Hunting Season

September 20, 2009

For most Canadian boys the great coming of age occurs with the driver’s permit, but for me it came a year early with my first hunting license. I remember George Curry, the licensing instructor, and his conversation with my father while he skinned three pounds of bullheads for him. “I’ll bet he’s been out around these hills with a gun ever since he could walk.” My dad nodded. “I guess he’ll be all right, then. I’ll write him a license without an exam. That’ll be $1.50 for the bullheads.”

And so I became an adult member of my clan, entitled to join Grandpa Charlie, cousin Jim, and my dad on duck hunts and legally provide meat for the table. That summer I worked at Genge’s Red and White and Drury set aside a large portion of my wages to pay for a brand new Remington 870 Wingmaster.

I don’t recall if I actually hit anything that first opening day, but over the years my success increased as I gained experience at the unique style of shooting beaver-pond hunting in Bedford Township required.

Trees hang over the ponds. The ducks drop over the trees from behind you and then glide away. Your only shot is a hurried stab at the bird before it disappears behind a dead soft maple a second or so later. You hear a little whistle of wings, and there it is! Pick it off or it’s gone!

Shooting from this position is anything but easy, but it can be done, and with practice, done well. All you need are lots of ducks, lots of shells, and a good retriever. I had Sam, a demented Chesapeake. When Sam found a duck he would retrieve it eagerly, but then he would keep going with his prize until he found an island where he could pluck it with great enjoyment.

I remember Frank Green telling Jack Dier about Sam: “The dog goes and gets the duck and then Rod has to go and get the dog.” Of course when I missed a duck, Sam would search anyway, and eventually come back to me with the look on his face of a man who had just lost his religion. If I put him on a leash he was even worse. Sam would suddenly get a chill and start to shiver. His teeth clacked when he shivered, and he could flare a flock of ducks a half mile away with his chills. Sam was a good deal worse than no dog at all, but he was my faithful hunting companion for my first nine years.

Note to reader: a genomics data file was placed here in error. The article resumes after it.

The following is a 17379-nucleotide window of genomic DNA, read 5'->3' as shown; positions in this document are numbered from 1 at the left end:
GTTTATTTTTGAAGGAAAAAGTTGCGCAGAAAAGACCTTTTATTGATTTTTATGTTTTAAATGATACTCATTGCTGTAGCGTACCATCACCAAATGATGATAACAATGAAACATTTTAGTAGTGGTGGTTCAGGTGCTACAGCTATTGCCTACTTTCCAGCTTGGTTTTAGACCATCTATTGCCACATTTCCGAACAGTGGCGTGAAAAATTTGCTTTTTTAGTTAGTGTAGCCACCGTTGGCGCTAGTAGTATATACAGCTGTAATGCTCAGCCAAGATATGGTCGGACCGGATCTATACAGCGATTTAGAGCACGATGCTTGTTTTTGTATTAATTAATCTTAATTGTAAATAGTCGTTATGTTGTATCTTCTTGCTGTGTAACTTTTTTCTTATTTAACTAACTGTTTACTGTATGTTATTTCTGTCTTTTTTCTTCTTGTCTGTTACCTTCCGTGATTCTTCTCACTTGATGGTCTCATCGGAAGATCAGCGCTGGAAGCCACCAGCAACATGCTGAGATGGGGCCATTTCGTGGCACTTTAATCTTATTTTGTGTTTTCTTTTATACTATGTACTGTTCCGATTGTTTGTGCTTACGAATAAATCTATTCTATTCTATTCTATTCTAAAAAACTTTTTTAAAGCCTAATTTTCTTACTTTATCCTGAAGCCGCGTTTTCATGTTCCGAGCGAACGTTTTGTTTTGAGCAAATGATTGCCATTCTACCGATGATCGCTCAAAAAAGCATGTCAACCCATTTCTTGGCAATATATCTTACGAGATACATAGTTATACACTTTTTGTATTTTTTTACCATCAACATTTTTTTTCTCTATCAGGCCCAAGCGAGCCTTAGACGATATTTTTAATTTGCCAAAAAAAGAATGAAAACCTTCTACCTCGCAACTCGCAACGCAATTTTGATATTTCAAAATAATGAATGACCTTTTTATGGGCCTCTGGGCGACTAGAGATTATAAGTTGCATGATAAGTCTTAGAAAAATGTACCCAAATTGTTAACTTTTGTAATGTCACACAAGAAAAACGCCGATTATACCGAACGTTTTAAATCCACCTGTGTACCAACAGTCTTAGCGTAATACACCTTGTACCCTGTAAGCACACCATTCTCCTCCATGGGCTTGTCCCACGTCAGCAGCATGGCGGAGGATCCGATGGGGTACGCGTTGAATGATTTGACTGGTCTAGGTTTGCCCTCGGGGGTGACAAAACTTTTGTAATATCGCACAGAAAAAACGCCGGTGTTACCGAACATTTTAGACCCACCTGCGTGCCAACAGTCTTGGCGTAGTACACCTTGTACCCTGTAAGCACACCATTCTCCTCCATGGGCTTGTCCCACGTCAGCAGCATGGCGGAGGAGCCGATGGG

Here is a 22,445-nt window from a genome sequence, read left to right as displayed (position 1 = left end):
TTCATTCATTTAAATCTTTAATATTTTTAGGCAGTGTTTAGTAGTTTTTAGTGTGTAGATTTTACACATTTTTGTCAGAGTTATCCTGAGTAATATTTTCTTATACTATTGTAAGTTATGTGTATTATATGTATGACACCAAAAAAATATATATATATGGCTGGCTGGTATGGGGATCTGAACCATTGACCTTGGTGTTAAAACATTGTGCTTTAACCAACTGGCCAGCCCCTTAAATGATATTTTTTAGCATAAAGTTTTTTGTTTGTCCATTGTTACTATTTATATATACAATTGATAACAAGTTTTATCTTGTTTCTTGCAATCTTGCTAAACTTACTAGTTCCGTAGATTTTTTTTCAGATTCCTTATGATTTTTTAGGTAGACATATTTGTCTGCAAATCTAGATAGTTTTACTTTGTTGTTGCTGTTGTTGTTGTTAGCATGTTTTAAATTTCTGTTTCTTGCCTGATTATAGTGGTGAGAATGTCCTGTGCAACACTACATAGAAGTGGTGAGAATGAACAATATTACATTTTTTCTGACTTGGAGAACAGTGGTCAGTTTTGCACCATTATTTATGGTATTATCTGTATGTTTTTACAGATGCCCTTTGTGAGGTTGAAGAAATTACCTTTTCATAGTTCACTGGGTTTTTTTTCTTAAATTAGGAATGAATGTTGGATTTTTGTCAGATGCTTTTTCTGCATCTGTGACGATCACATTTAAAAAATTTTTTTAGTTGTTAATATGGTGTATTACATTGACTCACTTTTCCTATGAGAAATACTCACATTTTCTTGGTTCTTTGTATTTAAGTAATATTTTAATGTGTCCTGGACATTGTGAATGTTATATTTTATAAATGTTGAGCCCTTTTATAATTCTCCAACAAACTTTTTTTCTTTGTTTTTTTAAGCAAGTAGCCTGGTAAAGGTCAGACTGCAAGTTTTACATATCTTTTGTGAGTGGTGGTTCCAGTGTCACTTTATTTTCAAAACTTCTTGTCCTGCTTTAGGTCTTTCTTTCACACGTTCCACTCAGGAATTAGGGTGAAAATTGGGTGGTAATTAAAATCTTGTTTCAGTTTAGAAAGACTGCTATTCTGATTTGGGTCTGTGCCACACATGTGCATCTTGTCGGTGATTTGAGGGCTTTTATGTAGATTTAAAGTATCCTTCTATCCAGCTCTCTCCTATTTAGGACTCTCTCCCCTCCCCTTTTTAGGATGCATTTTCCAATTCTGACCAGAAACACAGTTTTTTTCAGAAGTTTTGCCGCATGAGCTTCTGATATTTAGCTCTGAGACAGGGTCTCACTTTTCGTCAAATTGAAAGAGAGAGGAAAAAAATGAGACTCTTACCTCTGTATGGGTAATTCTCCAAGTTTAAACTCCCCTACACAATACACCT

Then there was the sunny afternoon in the sugar bush of the old homestead when Bet volunteered to retrieve the ducks. A mallard soon flew by and I dumped it on the shore of the pond. Bet brought it back. A little miffed that I wasn’t paying as much attention to her as she expected, she consoled herself by petting the poor, dead duck. Then she started to scratch. I confess I had forgotten to tell her about the lice. I assured her they were harmless and would die within the hour, but I must admit it was a funny hour. That was it for Bet’s career as a retriever, but she had won my heart with her antics and we married a few years later.

Then came Jasper. Marge and Ken Bedore had given us his father, a black cocker spaniel named Smokey. Smokey wasn’t much of a hunter, largely because he had no sense of direction and kept getting lost in the woods. Jasper, on the other hand, was a natural. Once while shooting teal below Edmunds Lock, I downed two and went home with five. He had spotted two swimming cripples and brought them back, and finished the evening by tracking one I had winged into a twenty-acre corn field and bringing it back after a long search.

But Jasper was at his best flushing grouse. He was the only dog I had known who had enough sense to get on the other side of the bird and flush it back to the hunter. Mind you he only did this in the winter, after the season had ended, but it was fun to hunt with him. With Jasper I had my best season ever as a grouse hunter. I got eight. Mind you, four of those were road kills and two hit windows, but two I actually downed with birdshot. One was a hunting accident, though.

Behind Peter Myers’s shop there are some old apple trees and one afternoon Jasper put a pair of grouse up. I aimed at the one on the right, but the stock snagged in my vest and the gun went off, knocking the grouse on the left out of the air. So that left one legitimate hit for a year of grouse hunting, you ask? Yeah.

But you guys who have to realize how hard ruffed grouse are to hunt early in the season. They’re genetically programmed to avoid hawks, so a grouse never flushes except when it has a tree between itself and you. The leaves make them impossible to see. The one I actually shot somehow got confused and flew up above the canopy. I spotted it through a gap in the leaves and dumped it, the first clear shot I had had at a grouse that year.

My most memorable grouse? I was driving home from school in Carleton Place and the Honda ahead of me hit one with the tip of its antenna. The bird exploded into a cloud of feathers and dropped on the centre line of Highway 15. The driver behind him in a Mazda jammed on his brakes and started a u-turn, as did the Dodge mini-van next in line. My SUV had rear wheel drive and I could do a tighter u-turn than the other two, so I got there first, leaned out my door and picked up the bird. The other two waved and grinned, turned around again and went on their way. The grouse was delicious and I had won it with a neat bootlegger turn.

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